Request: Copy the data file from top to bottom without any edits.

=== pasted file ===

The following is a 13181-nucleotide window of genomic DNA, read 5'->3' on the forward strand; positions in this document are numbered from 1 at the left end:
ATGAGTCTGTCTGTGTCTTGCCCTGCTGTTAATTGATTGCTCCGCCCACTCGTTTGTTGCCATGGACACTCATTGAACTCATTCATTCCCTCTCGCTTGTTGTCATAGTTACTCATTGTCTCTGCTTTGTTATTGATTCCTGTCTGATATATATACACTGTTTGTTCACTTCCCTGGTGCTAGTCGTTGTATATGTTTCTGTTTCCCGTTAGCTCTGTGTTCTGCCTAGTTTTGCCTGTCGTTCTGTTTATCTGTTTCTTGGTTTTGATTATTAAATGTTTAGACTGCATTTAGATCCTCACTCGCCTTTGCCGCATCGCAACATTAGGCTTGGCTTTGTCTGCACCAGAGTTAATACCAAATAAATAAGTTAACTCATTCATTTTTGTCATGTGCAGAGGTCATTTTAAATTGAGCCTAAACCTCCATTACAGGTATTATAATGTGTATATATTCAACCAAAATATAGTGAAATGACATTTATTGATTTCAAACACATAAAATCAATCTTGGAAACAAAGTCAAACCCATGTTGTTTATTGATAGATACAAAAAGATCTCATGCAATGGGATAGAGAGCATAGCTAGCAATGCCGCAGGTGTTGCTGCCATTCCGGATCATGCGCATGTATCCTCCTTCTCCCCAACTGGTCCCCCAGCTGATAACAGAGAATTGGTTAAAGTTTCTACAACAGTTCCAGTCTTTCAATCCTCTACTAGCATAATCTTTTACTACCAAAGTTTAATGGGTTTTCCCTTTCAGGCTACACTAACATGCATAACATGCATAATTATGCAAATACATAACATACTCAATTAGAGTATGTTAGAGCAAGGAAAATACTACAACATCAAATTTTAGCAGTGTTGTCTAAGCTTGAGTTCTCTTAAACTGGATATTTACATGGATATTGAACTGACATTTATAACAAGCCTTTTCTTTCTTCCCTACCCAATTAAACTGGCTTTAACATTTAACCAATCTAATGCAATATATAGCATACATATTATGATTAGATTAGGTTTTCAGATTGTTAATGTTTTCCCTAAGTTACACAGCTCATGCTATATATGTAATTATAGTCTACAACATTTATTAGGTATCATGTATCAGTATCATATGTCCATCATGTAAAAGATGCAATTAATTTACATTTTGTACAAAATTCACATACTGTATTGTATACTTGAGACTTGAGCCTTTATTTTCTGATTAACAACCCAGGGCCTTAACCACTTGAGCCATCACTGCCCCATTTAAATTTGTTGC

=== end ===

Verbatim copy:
The following is a 13181-nucleotide window of genomic DNA, read 5'->3' on the forward strand; positions in this document are numbered from 1 at the left end:
ATGAGTCTGTCTGTGTCTTGCCCTGCTGTTAATTGATTGCTCCGCCCACTCGTTTGTTGCCATGGACACTCATTGAACTCATTCATTCCCTCTCGCTTGTTGTCATAGTTACTCATTGTCTCTGCTTTGTTATTGATTCCTGTCTGATATATATACACTGTTTGTTCACTTCCCTGGTGCTAGTCGTTGTATATGTTTCTGTTTCCCGTTAGCTCTGTGTTCTGCCTAGTTTTGCCTGTCGTTCTGTTTATCTGTTTCTTGGTTTTGATTATTAAATGTTTAGACTGCATTTAGATCCTCACTCGCCTTTGCCGCATCGCAACATTAGGCTTGGCTTTGTCTGCACCAGAGTTAATACCAAATAAATAAGTTAACTCATTCATTTTTGTCATGTGCAGAGGTCATTTTAAATTGAGCCTAAACCTCCATTACAGGTATTATAATGTGTATATATTCAACCAAAATATAGTGAAATGACATTTATTGATTTCAAACACATAAAATCAATCTTGGAAACAAAGTCAAACCCATGTTGTTTATTGATAGATACAAAAAGATCTCATGCAATGGGATAGAGAGCATAGCTAGCAATGCCGCAGGTGTTGCTGCCATTCCGGATCATGCGCATGTATCCTCCTTCTCCCCAACTGGTCCCCCAGCTGATAACAGAGAATTGGTTAAAGTTTCTACAACAGTTCCAGTCTTTCAATCCTCTACTAGCATAATCTTTTACTACCAAAGTTTAATGGGTTTTCCCTTTCAGGCTACACTAACATGCATAACATGCATAATTATGCAAATACATAACATACTCAATTAGAGTATGTTAGAGCAAGGAAAATACTACAACATCAAATTTTAGCAGTGTTGTCTAAGCTTGAGTTCTCTTAAACTGGATATTTACATGGATATTGAACTGACATTTATAACAAGCCTTTTCTTTCTTCCCTACCCAATTAAACTGGCTTTAACATTTAACCAATCTAATGCAATATATAGCATACATATTATGATTAGATTAGGTTTTCAGATTGTTAATGTTTTCCCTAAGTTACACAGCTCATGCTATATATGTAATTATAGTCTACAACATTTATTAGGTATCATGTATCAGTATCATATGTCCATCATGTAAAAGATGCAATTAATTTACATTTTGTACAAAATTCACATACTGTATTGTATACTTGAGACTTGAGCCTTTATTTTCTGATTAACAACCCAGGGCCTTAACCACTTGAGCCATCACTGCCCCATTTAAATTTGTTGC